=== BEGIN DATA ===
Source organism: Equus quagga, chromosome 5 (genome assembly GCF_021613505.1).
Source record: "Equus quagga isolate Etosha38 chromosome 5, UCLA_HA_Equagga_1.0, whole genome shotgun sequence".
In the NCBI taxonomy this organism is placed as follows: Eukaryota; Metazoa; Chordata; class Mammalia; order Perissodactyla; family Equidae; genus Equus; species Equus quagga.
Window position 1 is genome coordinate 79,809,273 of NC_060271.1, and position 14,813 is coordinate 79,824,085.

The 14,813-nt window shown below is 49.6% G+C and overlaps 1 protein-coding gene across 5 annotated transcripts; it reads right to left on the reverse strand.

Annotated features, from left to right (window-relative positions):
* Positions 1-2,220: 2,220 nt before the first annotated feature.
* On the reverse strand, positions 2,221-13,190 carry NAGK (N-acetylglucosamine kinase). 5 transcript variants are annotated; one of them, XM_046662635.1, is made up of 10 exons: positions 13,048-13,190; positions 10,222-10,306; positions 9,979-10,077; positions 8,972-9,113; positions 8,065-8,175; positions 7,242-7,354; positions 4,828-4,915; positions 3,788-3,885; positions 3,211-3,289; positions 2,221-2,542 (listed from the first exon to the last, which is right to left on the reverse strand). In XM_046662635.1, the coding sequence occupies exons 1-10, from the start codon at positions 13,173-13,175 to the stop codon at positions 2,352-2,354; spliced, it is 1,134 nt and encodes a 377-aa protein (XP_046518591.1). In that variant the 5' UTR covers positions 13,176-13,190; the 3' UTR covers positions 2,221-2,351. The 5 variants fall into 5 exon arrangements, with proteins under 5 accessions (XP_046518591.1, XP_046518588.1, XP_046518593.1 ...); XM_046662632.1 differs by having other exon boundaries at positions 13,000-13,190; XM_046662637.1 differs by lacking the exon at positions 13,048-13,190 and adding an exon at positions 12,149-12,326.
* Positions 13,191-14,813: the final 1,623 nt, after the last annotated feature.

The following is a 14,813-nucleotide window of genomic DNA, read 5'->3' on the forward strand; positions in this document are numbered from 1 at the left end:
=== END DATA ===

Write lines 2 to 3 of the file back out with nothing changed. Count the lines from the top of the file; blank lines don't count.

Source record: "Equus quagga isolate Etosha38 chromosome 5, UCLA_HA_Equagga_1.0, whole genome shotgun sequence".
In the NCBI taxonomy this organism is placed as follows: Eukaryota; Metazoa; Chordata; class Mammalia; order Perissodactyla; family Equidae; genus Equus; species Equus quagga.